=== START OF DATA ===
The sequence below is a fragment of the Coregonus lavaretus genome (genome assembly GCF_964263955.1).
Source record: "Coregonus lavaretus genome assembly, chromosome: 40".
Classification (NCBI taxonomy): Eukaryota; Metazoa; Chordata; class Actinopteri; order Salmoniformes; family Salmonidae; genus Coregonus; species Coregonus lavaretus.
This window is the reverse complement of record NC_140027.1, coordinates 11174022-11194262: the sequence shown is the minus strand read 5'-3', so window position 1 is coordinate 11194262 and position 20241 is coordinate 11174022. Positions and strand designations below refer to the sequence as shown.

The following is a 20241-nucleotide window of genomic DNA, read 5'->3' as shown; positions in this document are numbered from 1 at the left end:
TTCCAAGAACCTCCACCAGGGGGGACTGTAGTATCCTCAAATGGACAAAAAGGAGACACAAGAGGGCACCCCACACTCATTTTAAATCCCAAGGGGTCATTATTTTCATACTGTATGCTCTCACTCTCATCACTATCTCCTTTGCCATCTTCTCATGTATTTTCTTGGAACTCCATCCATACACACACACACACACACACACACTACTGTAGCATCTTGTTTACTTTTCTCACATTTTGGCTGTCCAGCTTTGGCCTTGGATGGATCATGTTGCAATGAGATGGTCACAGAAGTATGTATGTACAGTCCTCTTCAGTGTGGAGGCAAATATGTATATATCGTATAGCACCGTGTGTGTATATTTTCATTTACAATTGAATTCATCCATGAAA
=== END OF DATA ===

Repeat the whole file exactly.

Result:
The sequence below is a fragment of the Coregonus lavaretus genome (genome assembly GCF_964263955.1).
Source record: "Coregonus lavaretus genome assembly, chromosome: 40".
Classification (NCBI taxonomy): Eukaryota; Metazoa; Chordata; class Actinopteri; order Salmoniformes; family Salmonidae; genus Coregonus; species Coregonus lavaretus.
This window is the reverse complement of record NC_140027.1, coordinates 11174022-11194262: the sequence shown is the minus strand read 5'-3', so window position 1 is coordinate 11194262 and position 20241 is coordinate 11174022. Positions and strand designations below refer to the sequence as shown.

The following is a 20241-nucleotide window of genomic DNA, read 5'->3' as shown; positions in this document are numbered from 1 at the left end:
TTCCAAGAACCTCCACCAGGGGGGACTGTAGTATCCTCAAATGGACAAAAAGGAGACACAAGAGGGCACCCCACACTCATTTTAAATCCCAAGGGGTCATTATTTTCATACTGTATGCTCTCACTCTCATCACTATCTCCTTTGCCATCTTCTCATGTATTTTCTTGGAACTCCATCCATACACACACACACACACACACACACTACTGTAGCATCTTGTTTACTTTTCTCACATTTTGGCTGTCCAGCTTTGGCCTTGGATGGATCATGTTGCAATGAGATGGTCACAGAAGTATGTATGTACAGTCCTCTTCAGTGTGGAGGCAAATATGTATATATCGTATAGCACCGTGTGTGTATATTTTCATTTACAATTGAATTCATCCATGAAA